Remember, this was 2016, but the RBI did nothing until IL&FS crumbled on its own in August 2018. For two full years, RBI raised no alarm, did not tighten supervision, force better disclosure or prevail on IL&FS to cut the flab, sell companies and streamline operations. In fact, government and the regulators and the government were even clueless about the exact number of companies in the group.
Two years later, Mr Gandhi has been the government’s chosen director on Yes Bank (when it was sinking rapidly and again after the bailout). So not only are there no consequences for silence and acquiescence but there is actually a reward. Remember, Mr Gandhi was also in charge of the messy demonetisation of currency in November 2016, which dealt the first big blow to our economy. Mr Gandhi did not respond to my whatsapp message about his and the RBI’s failure to act against IL&FS.
The executives: Now let’s look at how the top executives, other than those who are in custody has fared. As mentioned in my previous column, the new board of IL&FS felt the need to offer bonuses to some executives to ‘persuade’ them to say on. These were paid out between 31st march to 4th April and had caused a lot of outrage in the organisation.
When I brought this to the notice of RBI and chairman Uday Kotak, the payments were frozen on 7th April, after Rs4.48 crore out of a proposed payment of Rs11 crore had been paid out. These are people who ought to be happy they have a job when so many were sacked, but the board of retired babus believed they needed a 10% incentive payment to get their support in a scam-ridden group for a recovery process that is moving at a snail’s pace.
The recipients include Mr Dilip Bhatia, who has been promoted to CEO, despite a growing body of information about how he was part of Mr Parthasarathy’s favoured cabal, which destroyed the organisation. The others are S C Mittal (CEO, ITNL), M Wagle (CFO, ITNL), Sanjay Arora (HR chief), Sudakshina Bhattacharya (CHRO), Mr Krishna Kumar (CEO, IIML) who has resigned despite the persuasion bonus, Manoj Borkar (CFO, IIML), Mr Savio (IT Head), Anil Sharma (CEO Elsamex), which one of the most controversial group of global companies, that has escaped deep scrutiny for two years, Kazim Khan (CEO, IECCL), Naveen Agrawal (CFO, IECCL).
Remember, IL&FS always paid very high salaries and all these executives continue to be paid very well even while the group companies report mammoth losses and ordinary people have their provident fund money stuck in the group!
I have asked the official spokesperson of IL&FS about Mr Dilip Bhatia’s elevation despite forensic audits
exposing his complicity in fraudulent dealings and mismanagement. I have also asked how the board could justify bonuses to heads of hugely loss making entities such as ITNL and others. I have also asked whether Cyril Amarchand Mangaldas continues to advise the group despite clear conflict of interest, since it had advised Mr Parthasarathy in the past about not approaching the bankruptcy court. The company declined to comment.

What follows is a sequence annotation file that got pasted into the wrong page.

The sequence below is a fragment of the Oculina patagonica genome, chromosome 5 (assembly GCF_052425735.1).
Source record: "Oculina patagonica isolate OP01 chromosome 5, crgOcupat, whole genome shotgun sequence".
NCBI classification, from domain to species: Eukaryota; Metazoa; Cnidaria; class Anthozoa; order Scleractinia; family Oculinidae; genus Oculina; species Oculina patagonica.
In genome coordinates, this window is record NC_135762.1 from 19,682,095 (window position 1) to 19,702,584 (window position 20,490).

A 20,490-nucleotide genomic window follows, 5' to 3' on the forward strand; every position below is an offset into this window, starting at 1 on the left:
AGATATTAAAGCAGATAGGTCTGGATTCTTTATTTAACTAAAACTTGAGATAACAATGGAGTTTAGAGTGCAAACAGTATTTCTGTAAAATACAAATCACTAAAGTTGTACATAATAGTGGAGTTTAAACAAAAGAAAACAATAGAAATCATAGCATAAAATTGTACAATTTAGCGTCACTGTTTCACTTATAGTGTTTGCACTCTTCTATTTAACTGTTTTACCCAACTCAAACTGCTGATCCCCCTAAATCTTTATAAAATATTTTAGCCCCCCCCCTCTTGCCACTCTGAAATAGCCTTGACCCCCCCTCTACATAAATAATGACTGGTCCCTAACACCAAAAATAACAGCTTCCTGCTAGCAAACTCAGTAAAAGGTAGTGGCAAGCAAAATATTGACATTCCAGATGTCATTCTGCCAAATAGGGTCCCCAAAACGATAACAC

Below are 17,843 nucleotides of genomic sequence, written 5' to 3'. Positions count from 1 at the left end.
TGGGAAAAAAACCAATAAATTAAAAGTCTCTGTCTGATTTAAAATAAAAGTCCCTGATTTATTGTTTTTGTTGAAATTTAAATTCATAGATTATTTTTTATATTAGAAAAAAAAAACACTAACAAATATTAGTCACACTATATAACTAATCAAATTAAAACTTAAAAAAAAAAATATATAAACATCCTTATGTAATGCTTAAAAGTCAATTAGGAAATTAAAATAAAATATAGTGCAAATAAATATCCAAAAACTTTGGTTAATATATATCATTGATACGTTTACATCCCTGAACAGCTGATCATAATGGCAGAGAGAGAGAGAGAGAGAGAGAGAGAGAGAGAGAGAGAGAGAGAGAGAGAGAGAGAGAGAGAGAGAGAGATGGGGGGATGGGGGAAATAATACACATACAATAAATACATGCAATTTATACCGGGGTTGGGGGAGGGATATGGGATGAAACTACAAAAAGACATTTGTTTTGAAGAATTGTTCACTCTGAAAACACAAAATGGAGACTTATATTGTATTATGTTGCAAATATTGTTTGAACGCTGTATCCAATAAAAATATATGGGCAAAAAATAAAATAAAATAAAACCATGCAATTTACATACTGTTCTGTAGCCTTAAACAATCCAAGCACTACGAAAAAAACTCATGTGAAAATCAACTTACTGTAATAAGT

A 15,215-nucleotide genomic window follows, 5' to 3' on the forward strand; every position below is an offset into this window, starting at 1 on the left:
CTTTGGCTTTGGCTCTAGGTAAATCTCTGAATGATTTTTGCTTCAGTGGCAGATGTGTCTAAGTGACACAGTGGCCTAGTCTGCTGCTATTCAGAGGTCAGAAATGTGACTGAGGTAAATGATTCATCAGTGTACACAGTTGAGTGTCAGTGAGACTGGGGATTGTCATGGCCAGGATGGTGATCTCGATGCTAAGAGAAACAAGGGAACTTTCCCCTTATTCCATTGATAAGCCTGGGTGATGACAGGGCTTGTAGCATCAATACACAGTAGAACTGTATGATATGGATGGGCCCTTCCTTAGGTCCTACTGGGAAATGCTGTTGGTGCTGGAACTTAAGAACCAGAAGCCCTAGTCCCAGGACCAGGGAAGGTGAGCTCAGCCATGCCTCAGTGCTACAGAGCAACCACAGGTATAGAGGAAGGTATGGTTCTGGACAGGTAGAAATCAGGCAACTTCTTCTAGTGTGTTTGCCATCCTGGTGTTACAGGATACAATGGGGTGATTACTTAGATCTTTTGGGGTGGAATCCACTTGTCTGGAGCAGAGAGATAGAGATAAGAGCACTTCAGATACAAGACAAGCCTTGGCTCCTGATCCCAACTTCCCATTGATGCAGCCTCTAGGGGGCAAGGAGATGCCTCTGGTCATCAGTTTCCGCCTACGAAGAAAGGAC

Everybody from the regulators, to investors, lenders and partners, especially the bureaucracy were co-opted and induced to look the other way in the IL&FS scam. But none of them will pay the price.
Funnily, despite the slow progress of resolution and stalled action, the government is apparently sanguine about progress, even while pension payments are held up. In an interview
to the PTI on 5th April, just after the Covid-19 related lockdown was announced, Mr Injeti Srinivas, Secretary, Ministry of Corporate Affairs claimed that a substantial portion of IL&FS’s Rs94,000 crore debt would be recovered.
A month later, all we see is some paltry recoveries from Gift City and the Wind Power companies, very little progress on getting various states such as Tamil Nadu to buy out IL&FS stakes in their joint ventures and a massive increase in losses. ITNL alone has reported a massive loss of Rs17,000.32 crore for fiscal year 2019-20 as against a standalone profit of Rs251.76 crore in 2018-19.
Yet, in the strangest assertion, Mr Srinivas claimed that “the elephant” had gone amock and “it was strange that nobody saw it, whether it was statutory auditors, independent directors, credit rating agencies or others”. This, as we have proved is absolutely false. Everybody from the regulators, to investors, lenders and partners, especially the bureaucracy were co-opted and induced to look the other way in the IL&FS scam. But none of them will pay the price.
IL&FS subsequently got back with a response to say: “Retention payout under key resource program (KRP) included people that were critical to see through the enormous resolution mandate across IL&FS group companies. Commitment and performance formed important basis of this one time payout (from operational cost) and was paid on completion of performance and retention period. The list of eligible population was identified across companies for this payout after evaluating relevant aspects. Total payout till date is Rs4.48 crore. This was not a bonus, hence not linked to company performance”.